There are several different ways to explain why new auto sales have slumped in 2017. First, consider the full rebound of the U.S. economy in 2016. With employment and consumer confidence returning to pre-recession levels, Americans bought a record number of new cars, trucks, and (mostly) SUVs. From there, the only way to go was down.
Meanwhile, with so many buyers trading in old vehicles, the used market became flooded with options. Consumers who decided to buy a pre-owned vehicle often found themselves with much better deals on cars that just had turned a few years old.
Whatever way you look at it, auto sales fell for the first time since 2009, and there are clear winners and losers among automakers hoping to sell you your next vehicle. Here are 10 car companies struggling to find new customers in 2017. All sales stats come from Good Car Bad Car.
We keep hearing about Cadillac’s fight to regain its footing in the U.S. market, but after several years it still hasn’t happened. The brand suffered an ugly 22% drop in July sales and kept sliding in August, losing 8% in sales compared to the previous year. Overall, Cadillac is down 5.4% in 2017. And Reuters reported employees have worried about further cuts to the workforce after GM eliminated shifts earlier this year. In the same report, rumors about ending production of the CT6 also swirled.
Next: Supply issues hurt this Swedish automaker during a U.S. expansion.
While GM and Ford both cut a significant number of jobs in 2017, Volvo confirmed plans to invest over $1 billion and add 1,900 jobs at its South Carolina plant opening in 2018. Nonetheless, the Swedish automaker has seen U.S. sales slide some 7.2% this year compared to the numbers from 2016. Supply issues with the well-regarded XC90, which Volvo corrected for October, contributed to this decline.
Next: This luxury brand is keeping Toyota sales in the red.
As Toyota surged through the summer, the only thing holding the auto giant back was its luxury brand. Granted, Lexus still outsold BMW and Mercedes during those months, but overall sales are down 8% for the year. Models like RC (-42%) and LS (-29%) canceled out the gains posted by LX and NX in 2017. Unlike some of the other brands struggling this year, Lexus has a shot at a rebound with the performance of its utility vehicles.
Next: Korean automakers have fallen flat in 2017.
Overall, 2017 has been tough for regular cars, and the American-built Kia Optima (-7%) felt the burn in particular. The automaker’s Sportage (-13%) and Soul (-16%) also contributed to the general slump. Through the first eight months of the year, Kia fell 8.4% while reviews and brand satisfaction surveys consistently gave the brand high marks. Sometimes, it takes more than quality to attract customers, and Kia is learning that the hard way.
Next: The niche brand missing its niche
Though a good year for Mini would be a nightmare even for niche car brands, BMW’s quirky small division has struggled mightily in 2017. Mini sales fell 11% compared to the prior year with the Cooper (-15%) taking a beating in particular. Those numbers nullified the modest gains of Countryman, a low-volume seller at best. If the trend continues, BMW could see sales of the Mini brand become a major drag.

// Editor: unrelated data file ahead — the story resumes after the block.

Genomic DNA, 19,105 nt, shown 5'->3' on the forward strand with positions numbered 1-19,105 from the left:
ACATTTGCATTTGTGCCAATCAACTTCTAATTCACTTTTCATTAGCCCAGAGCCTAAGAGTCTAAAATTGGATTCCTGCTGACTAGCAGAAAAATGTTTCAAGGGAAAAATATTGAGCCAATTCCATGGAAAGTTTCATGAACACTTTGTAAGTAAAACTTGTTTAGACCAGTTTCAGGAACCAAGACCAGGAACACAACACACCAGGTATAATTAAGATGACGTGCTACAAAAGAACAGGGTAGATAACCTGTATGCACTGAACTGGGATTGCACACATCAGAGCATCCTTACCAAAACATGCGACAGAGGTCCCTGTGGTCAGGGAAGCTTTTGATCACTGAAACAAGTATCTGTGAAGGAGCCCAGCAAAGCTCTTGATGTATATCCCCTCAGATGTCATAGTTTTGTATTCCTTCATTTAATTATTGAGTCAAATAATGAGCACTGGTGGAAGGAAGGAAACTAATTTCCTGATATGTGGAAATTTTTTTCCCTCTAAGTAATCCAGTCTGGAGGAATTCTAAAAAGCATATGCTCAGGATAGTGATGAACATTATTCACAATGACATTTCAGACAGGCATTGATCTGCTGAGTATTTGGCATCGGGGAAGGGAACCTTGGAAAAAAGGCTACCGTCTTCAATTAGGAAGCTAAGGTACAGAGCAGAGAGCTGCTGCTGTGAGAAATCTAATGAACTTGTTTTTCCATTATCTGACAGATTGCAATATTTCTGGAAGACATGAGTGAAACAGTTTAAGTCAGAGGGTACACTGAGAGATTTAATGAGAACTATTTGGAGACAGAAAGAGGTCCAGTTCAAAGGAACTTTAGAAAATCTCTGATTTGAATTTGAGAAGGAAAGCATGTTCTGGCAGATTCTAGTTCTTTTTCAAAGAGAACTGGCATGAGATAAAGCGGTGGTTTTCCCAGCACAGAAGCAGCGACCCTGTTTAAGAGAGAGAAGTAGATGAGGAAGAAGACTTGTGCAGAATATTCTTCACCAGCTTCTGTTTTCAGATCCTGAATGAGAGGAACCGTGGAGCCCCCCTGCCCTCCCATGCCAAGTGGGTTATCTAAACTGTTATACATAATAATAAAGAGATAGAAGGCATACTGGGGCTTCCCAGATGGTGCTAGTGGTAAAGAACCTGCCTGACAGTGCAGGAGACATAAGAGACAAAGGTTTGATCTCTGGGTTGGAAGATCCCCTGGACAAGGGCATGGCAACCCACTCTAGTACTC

Next: Jeep’s bad year continues.
It was a lost summer for Jeep as the Fiat-Chrysler brand posted double-digit sales drops. While much of the decline can be attributed to the disappearing Patriot, sales of Wrangler and Renegade remained flat in 2017. Taken together, the Jeep brand showed a sales drop of 13% through August compared to the previous year. Maybe the revamped Compass can stop some of the bleeding, but we’ll have to see.
Next: More trouble for Fiat-Chrysler
While FCA as a whole slumped in 2017, the Fiat brand was one of the most ignored by U.S. car consumers. Sales plunged 23% in August to just 2,120 cars after a similarly dismal July (-18%). Both the 500X (-38%) and 500L (-61%) threatened to drag the brand down further before the year ends. Overall, Fiat saw its sales drop by 14% through the first eight months of the year. With little demand for any model outside of the 124 Spider, we don’t see how Fiat will stay relevant in America.
Next: More trouble from the Korean peninsula
While Kia showed sharp declines in 2017, sister company Hyundai performed even worse on the U.S. market. Consumers with a marked hunger for SUVs have left the solid Sonata (-30%) and Elantra (-7%) both flounder this year, and those numbers dragged brand sales down a whopping 15% compared to 2016. Only Santa Fe is holding its own among Hyundai’s top sellers, and the Ioniq line of hybrids and EVs has yet to take flight.
Next: The slow death of a classic American brand
To find the founding of Chrysler, you have to go way back to 1924, but the classic American brand now has only two vehicles (the 300 sedan and Pacifica minivan) in production at company plants. With the phasing out of the 200 sedan, replacement of the Town & Country, and slump of the 300, the Chrysler brand tumbled into a free fall by late 2017. Overall, the automaker’s sales had fallen 24%, and with no new vehicle in sight we can’t say how long Chrysler will last on the U.S. market.
Next: America’s least wanted brand fared even worse in 2017.
These days, you can walk into a dealership and buy a Smart fortwo as a coupe, convertible, or electric model. The thing is, no one is buying any of these cars in America. Smart sales, which never impressed anyone, fell 30.4% through the first eight months of 2017 with an even steeper (35%) crash in August. That left the Daimler-owned brand in 35th place on the U.S. market with just 229 sales for the month. If these numbers shrink anymore, they’d disappear completely.